Wednesday, November 11, 2009

Rolling Stone gives Them Crooked Vultures album 3.5 of 5 stars

Rolling Stone, the chief magazine leading the pack of the music media's offenses against Led Zeppelin from 1969 onward, is now having to figure out how to deal with John Paul Jones in the digital age.

A review by Rolling Stone's Rob Sheffield, appearing in the latest issue of Rolling Stone and online now, gives the disc by Them Crooked Vultures 3.5 stars out of a possible 5 but starts off in the magazine's traditional snarky manner:
"Ladies and gentlemen, Them Crooked Vultures — the second-best band John Paul Jones has ever been in!"
When you count up the number of bands Jones has ever been aside from Led Zeppelin, it becomes evident Sheffield hasn't heard of Mutual Admiration Society, the John Paul Jones Orchestra, the backing band of Diamanda Galas, or Jet Harris and Tony Meehan's band. Clearly, Them Crooked Vultures ranks sixth behind all of those.

But seriously, Sheffield can't keep his mind off Led Zeppelin in his review. Overwhelmingly, when he hears Them Crooked Vultures he thinks of Led Zeppelin.

Coming from Rolling Stone, comparisons to Led Zeppelin could be a good thing or a bad thing. Ever since the days when John Mendelsohn, Lester Bangs and Lenny Kaye were tepid or downright spiteful in their reviews of the group's initial albums, certain authors in the magazine -- including Cameron Crowe, Stephen Davis, Andy Greene, Mikal Gilmore and David Fricke -- have forced a reappraisal of Led Zeppelin in Rolling Stone's pages over the years.

The year 2004 represented a big shift in the re-analysis. That year:
At any rate, Sheffield makes the following comparisons between Them Crooked Vultures and Led Zeppelin:
  • During "Elephants," Them Crooked Vultures succeed in "basically crunch[ing] every riff on Led Zeppelin II into seven dizzy minutes," Sheffield asserts.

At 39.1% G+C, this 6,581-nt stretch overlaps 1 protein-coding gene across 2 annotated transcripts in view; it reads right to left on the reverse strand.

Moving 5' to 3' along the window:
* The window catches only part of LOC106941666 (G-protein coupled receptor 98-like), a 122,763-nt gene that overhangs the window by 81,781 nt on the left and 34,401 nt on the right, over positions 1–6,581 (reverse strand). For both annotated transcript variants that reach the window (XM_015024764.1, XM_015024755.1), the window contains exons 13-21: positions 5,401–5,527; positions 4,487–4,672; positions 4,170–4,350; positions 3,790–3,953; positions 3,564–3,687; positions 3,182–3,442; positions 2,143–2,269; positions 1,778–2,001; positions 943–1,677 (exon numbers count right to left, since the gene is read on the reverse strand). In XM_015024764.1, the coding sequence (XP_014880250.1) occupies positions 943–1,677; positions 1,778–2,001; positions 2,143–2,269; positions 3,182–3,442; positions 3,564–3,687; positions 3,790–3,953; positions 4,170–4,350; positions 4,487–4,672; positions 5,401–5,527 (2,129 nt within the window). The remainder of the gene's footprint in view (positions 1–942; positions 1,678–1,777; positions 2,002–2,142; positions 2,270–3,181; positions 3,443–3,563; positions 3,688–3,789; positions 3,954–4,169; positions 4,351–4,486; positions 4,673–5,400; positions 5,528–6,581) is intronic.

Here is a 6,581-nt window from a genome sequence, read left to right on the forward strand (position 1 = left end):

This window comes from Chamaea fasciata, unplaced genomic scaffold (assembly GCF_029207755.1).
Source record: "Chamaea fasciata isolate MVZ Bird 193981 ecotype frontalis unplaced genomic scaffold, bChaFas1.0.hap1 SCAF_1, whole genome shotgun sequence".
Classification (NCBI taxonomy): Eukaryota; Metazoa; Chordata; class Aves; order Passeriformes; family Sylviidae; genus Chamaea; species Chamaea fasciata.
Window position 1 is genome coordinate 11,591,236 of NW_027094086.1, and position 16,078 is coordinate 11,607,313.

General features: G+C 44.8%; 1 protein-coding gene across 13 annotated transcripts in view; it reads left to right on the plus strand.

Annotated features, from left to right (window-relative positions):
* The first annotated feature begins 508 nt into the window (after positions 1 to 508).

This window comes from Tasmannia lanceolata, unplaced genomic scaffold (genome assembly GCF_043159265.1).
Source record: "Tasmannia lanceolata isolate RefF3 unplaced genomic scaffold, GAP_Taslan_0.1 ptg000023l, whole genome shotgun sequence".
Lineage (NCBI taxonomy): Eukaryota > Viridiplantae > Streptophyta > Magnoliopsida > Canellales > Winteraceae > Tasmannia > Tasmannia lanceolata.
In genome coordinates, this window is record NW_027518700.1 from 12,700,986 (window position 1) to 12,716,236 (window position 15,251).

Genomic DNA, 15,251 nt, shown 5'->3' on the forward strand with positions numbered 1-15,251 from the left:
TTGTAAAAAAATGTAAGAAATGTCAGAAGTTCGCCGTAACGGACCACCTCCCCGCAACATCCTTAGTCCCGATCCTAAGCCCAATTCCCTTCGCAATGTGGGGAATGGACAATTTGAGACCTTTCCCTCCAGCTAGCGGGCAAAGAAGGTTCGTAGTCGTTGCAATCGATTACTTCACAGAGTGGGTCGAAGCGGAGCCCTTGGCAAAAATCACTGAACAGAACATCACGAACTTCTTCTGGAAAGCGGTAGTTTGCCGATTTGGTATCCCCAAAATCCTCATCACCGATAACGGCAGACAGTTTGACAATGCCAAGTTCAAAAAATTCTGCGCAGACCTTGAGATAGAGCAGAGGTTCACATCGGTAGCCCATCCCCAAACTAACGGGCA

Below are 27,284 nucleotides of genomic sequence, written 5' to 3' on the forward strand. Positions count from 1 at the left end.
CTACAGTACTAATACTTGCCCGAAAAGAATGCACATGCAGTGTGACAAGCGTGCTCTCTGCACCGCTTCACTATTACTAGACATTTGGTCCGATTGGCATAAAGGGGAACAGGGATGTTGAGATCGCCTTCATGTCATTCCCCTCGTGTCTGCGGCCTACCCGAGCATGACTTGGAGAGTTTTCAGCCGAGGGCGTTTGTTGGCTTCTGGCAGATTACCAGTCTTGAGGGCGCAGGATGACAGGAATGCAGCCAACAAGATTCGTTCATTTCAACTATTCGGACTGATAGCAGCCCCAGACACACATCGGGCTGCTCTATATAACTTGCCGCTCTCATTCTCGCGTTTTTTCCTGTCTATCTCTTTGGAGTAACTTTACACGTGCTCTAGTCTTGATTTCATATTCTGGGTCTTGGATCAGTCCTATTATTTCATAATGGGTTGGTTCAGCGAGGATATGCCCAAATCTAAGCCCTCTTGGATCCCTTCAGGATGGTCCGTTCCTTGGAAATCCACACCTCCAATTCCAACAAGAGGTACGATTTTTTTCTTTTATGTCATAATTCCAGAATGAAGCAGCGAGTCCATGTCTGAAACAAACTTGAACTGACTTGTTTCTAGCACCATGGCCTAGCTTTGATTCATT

• He says Jones's bass line on "Nobody Loves Me & Neither Do I" sounds "as nasty as 'Out on the Tiles.'"
  • "Reptiles," he says, sounds like "a sly update of 'South Bound Suarez.'"
  • He even wants Josh Homme's voice to sound like Robert Plant's, but it sounds more like Jack Bruce's in Cream.
  • Sheffield compares Homme's guitar playing to that of Led Zeppelin's guitarist: "He does deliver loads of Jimmy Page doppelgänger solos, just to prove he can."
  • Throughout the album, Jones reminds Sheffield "he's the bass man who helped give the world 'Black Dog.'"
  • Finally, Sheffield says Homme and Grohl "are old hands at this kind of thing," having had "excellent Zeppelin homages" on the Queens of the Stone Age album Songs for the Deaf.
It's just interesting, now, that the magazine that didn't want anything to do with Led Zeppelin is now the magazine that can't seem to get enough Led Zeppelin. What's more, Rolling Stone has trouble giving even a 4 out of 5 rating to a band it insists is so reminiscent of Led Zeppelin.

Update: Oh! I totally forgot my initial point in posting this! John Paul Jones told me in 2001 he hated when people compared his solo work to Led Zeppelin songs and approached him with the question, "Don't you think that's a little Led Zeppelin-inspired?" His answer to them was always, "Don't you think Led Zeppelin was a little John Paul Jones-inspired?"

And check out who's on the cover of New Musical Express! See how Josh Homme and Dave Grohl appear to tower over John Paul Jones.

1 comment:

  1. RS hurt its credibility with its coverage of Led Zeppelin. They missed an phenomenon that everyday fans of rock and roll did not. I think the 2006 issue proves that Zep got the last laugh.


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